Die Herabregulation des CD4-Rezeptors schützt HIV-1 infizierte T-Zellen vor Superinfektion und frühzeitiger Apoptose
LicenseStandard (Fassung vom 03.05.2003)
Human immunodeficiency virus type 1 (HIV-1) utilizes Vpu, Env, and Nef to down-modulate its primary CD4 receptor from the cell surface, and this function seems to be critical for the pathogenesis of AIDS. The physiological relevance of CD4 down-modulation, however, is currently not well understood. In the present study, we analyzed the kinetics of CD4 down-modulation and the susceptibility of HIV-1-infected T cells to superinfection using proviral HIV-1 constructs containing individual and combined defects in vpu, env, and nef and expressing red or green fluorescent proteins. T cells infected with HIV-1 mutants containing functional nef genes expressed low surface levels of CD4 from the first moment that viral gene expression became detectable. In comparison, Vpu and Env had only minor to moderate effects on CD4 during later stages of infection. Consistent with these quantitative differences, Nef inhibited superinfection more efficiently than Vpu and Env. Notably, nef alleles from AIDS patients were more effective in preventing superinfection than those derived from a nonprogressor of HIV-1 infection. Our data suggest that protection against X4-tropic HIV-1 superinfection involves both CD4-independent and CD4-dependent mechanisms of HIV-1 Nef. X4 was effectively down-regulated by simian immunodeficiency virus and HIV-2 but not by HIV-1 Nef proteins. Thus, maximal protection seems to involve an as-yet-unknown mechanism that is independent of CD4 or coreceptor down-modulation. Finally, we demonstrate that superinfected primary T cells show enhanced levels of apoptosis. Accordingly, one reason that HIV-1 inhibits CD4 surface expression and superinfection is to prevent premature cell death in order to expand the period of effective virus production.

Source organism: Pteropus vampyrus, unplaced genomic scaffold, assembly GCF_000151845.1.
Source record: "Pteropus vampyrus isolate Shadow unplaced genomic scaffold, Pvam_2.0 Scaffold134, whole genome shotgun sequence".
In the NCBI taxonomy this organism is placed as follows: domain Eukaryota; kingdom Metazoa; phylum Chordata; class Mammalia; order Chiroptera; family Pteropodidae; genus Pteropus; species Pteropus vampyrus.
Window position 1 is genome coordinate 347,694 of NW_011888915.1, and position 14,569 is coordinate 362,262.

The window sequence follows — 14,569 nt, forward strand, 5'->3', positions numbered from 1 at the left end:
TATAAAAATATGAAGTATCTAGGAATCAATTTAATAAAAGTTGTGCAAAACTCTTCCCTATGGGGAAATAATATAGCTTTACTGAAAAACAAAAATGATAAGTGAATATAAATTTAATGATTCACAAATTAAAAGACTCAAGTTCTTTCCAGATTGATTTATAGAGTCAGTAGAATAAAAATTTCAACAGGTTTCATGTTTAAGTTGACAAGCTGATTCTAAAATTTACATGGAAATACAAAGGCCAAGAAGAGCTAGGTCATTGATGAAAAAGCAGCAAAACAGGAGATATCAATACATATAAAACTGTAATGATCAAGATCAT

Subject HeadingsApoptosis [GND]